Austria’s Health Ministry confirmed the new coronavirus vaccines adapted to omicron variants are on their way to the country and should be ready to be administered by the end of next week.
The vaccines are expected to arrive in the country by September 9th and should then be distributed to vaccination centres across the federal states. The new option is a so-called bivalent vaccine, in other words, a vaccine that works by stimulating an immune response against two different variants.
In this case the Wuhan variant and the BA.1 variant. They should increase neutralising antibodies by a factor of 1.5.
With the first delivery, about 750,000 vaccine doses of the Biontech/Pfizer vaccine and about 290,000 doses of the adapted Moderna vaccine will reach Austria. They should be used as booster vaccinations or a fourth shot. The original ones will still be used to complete basic immunisation (in Austria, that means three doses).
Government looking to ‘pass on’ unused vaccines
There is no risk of vaccine shortages in the European Union, Austria’s Health Minister Johannes Rauch (Greens) said.
On the contrary: “Everyone currently has too many vaccines”, the minister added.
Austria currently has about 17 million doses in stock, and there are 6.8 million partially vaccinated people. The minister wants to make it easier to “pass on” vaccines that are not needed, he said.
“The passing on of doses is strictly regulated in the contracts. I am trying very hard to keep the global south in mind as well”, Rauch stated.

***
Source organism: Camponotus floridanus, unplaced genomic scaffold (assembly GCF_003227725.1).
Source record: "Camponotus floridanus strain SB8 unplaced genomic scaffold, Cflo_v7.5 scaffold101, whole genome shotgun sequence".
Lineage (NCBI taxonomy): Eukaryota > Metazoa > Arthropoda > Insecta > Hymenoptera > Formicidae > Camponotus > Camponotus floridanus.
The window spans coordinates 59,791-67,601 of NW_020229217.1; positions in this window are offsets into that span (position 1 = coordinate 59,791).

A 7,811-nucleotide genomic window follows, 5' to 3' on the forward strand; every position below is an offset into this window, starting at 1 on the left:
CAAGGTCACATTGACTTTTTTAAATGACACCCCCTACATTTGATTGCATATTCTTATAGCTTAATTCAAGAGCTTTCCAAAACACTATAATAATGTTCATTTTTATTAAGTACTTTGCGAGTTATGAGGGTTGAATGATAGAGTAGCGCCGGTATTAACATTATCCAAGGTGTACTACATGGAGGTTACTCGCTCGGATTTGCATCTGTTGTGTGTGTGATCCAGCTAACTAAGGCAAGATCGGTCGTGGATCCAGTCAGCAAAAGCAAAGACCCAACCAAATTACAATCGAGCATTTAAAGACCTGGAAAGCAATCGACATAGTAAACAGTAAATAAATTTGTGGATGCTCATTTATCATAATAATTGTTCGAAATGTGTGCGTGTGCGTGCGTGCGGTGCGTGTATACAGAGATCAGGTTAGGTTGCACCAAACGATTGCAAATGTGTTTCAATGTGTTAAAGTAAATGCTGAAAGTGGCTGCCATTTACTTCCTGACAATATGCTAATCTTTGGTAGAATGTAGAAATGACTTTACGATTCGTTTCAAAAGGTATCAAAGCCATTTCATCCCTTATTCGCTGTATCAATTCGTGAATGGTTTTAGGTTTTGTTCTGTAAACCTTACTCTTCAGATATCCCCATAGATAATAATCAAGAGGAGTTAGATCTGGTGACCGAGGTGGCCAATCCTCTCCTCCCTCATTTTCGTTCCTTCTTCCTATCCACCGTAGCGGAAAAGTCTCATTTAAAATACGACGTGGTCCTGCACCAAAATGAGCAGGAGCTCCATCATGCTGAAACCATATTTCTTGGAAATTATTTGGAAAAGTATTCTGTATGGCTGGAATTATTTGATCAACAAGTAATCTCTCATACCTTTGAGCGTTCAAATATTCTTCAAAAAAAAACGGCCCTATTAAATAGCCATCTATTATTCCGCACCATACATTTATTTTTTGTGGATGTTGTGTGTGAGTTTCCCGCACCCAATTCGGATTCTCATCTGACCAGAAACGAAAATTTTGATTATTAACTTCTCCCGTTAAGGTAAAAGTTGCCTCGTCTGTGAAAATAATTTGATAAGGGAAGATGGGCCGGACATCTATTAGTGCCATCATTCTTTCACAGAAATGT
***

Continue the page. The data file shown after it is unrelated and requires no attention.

Covid stats in Austria
On Tuesday, Austria recorded 4,247 new corona infections in the past 24 hours, slightly more than the average of the last seven days (4,063).
The total number of active confirmed infections decreased by 2,818 compared to Monday, reported by the Ministry of the Interior and Ministry of Health.
The number of hospital patients with corona also fell slightly to 939. Fifty-four people were being cared for in intensive care units (nine fewer than on Monday and 15 fewer than the week before).
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The seven-day incidence is now 315 cases per 100,000 inhabitants. These infections were detected with the help of 133,696 PCR and antigen rapid tests, of which 101,873 were PCR tests.
Since Monday, there have been 13 more deaths. On a seven-day average, 6.9 people died every day. There were 48 deaths in total last week and 19,455 since the pandemic outbreak.